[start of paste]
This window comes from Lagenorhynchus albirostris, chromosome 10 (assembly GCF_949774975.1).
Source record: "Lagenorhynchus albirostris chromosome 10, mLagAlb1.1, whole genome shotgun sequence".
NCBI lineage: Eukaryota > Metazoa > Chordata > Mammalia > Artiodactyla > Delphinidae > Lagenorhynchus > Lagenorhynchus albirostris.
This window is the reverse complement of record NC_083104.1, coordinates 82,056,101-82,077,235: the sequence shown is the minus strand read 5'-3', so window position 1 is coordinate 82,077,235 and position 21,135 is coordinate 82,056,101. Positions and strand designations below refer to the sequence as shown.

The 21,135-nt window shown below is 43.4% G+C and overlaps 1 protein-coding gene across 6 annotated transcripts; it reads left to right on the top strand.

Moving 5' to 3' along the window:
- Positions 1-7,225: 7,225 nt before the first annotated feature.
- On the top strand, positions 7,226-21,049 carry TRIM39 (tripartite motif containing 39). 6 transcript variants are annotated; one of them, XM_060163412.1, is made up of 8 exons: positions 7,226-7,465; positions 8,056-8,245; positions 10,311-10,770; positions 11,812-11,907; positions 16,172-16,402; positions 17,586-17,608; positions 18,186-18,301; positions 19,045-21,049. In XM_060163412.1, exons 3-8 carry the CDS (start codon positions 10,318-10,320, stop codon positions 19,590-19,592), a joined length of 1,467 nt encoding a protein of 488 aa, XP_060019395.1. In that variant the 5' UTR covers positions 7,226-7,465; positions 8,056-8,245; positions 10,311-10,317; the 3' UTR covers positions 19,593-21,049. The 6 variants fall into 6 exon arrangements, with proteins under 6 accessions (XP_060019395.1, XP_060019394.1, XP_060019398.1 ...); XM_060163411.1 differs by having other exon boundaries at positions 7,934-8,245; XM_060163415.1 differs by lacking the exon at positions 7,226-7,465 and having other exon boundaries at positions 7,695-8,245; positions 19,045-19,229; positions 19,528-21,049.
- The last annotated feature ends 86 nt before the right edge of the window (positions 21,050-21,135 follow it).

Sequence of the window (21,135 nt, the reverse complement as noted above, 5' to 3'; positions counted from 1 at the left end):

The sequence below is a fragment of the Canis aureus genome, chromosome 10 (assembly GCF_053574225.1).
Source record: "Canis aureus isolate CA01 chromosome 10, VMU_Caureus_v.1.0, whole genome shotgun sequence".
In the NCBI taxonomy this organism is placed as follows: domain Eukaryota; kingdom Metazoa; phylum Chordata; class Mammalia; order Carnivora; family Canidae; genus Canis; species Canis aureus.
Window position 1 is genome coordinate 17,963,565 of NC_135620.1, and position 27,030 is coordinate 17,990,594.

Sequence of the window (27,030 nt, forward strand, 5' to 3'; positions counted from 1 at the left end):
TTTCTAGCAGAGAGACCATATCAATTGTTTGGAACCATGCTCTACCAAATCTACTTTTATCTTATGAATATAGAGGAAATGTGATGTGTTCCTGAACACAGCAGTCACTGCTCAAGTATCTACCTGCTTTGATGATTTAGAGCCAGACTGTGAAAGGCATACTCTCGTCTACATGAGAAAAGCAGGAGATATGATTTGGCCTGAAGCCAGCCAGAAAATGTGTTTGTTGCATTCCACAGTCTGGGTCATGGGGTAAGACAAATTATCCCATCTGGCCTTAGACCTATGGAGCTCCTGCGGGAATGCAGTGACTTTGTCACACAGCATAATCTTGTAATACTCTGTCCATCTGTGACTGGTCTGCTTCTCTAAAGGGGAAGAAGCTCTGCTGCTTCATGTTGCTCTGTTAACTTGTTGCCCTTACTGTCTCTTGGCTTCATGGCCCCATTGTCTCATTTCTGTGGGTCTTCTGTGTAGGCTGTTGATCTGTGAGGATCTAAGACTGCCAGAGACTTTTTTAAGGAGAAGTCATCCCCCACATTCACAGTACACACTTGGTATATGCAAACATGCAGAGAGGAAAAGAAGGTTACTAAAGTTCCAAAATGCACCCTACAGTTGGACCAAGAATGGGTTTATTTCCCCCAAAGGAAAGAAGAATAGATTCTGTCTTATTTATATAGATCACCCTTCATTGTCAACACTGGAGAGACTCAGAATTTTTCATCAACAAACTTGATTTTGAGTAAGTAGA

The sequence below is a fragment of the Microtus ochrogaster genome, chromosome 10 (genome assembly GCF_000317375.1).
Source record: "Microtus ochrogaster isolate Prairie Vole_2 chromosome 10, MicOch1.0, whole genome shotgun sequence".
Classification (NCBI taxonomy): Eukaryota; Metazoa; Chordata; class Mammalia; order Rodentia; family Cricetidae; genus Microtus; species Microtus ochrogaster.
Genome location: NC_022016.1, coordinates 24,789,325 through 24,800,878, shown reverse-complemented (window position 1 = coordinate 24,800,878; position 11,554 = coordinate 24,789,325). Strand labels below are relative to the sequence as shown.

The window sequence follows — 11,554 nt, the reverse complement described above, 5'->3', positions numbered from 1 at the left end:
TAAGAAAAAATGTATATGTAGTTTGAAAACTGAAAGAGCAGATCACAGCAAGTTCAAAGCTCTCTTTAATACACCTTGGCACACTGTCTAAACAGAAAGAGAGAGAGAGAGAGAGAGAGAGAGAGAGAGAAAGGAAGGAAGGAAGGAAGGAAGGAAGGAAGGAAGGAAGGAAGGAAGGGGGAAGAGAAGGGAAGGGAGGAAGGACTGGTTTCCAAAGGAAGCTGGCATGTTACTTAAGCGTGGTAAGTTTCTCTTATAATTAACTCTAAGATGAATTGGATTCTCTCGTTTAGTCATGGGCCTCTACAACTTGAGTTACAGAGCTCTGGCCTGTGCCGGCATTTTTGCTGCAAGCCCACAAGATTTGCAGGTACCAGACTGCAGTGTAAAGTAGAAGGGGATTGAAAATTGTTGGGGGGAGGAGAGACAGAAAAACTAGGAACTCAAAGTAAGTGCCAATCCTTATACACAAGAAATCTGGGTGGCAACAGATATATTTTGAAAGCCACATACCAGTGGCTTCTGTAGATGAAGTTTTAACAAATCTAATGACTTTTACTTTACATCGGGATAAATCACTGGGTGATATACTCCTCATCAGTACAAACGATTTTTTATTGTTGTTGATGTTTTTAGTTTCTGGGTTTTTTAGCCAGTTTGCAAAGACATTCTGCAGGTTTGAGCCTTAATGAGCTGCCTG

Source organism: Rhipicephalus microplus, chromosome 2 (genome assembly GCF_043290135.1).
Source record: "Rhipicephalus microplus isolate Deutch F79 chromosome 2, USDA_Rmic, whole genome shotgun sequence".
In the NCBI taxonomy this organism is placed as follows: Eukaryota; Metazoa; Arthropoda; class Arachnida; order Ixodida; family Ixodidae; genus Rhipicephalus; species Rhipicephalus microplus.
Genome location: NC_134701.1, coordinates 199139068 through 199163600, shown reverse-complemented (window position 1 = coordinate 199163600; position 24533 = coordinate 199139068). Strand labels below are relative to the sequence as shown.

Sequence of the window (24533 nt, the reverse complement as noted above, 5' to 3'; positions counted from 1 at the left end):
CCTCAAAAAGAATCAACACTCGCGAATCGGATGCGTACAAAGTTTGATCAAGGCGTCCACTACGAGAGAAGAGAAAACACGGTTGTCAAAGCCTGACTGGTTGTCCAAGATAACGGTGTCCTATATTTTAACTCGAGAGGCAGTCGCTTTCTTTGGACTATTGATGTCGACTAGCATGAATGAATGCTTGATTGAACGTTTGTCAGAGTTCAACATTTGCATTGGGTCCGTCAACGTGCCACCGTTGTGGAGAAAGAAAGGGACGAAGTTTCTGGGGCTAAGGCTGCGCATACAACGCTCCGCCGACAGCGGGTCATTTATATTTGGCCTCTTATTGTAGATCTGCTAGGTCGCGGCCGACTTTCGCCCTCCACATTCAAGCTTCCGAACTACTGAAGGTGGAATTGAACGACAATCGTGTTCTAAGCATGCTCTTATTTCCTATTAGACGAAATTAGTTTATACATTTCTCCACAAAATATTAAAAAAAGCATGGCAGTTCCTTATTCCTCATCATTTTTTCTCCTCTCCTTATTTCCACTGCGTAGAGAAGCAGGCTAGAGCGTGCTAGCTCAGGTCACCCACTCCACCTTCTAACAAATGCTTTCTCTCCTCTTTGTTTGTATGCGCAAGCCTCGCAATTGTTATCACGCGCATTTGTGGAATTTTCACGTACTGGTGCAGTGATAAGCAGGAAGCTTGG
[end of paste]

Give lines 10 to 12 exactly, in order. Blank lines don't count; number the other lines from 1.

Sequence of the window (21,135 nt, the reverse complement as noted above, 5' to 3'; positions counted from 1 at the left end):

The sequence below is a fragment of the Canis aureus genome, chromosome 10 (assembly GCF_053574225.1).
Source record: "Canis aureus isolate CA01 chromosome 10, VMU_Caureus_v.1.0, whole genome shotgun sequence".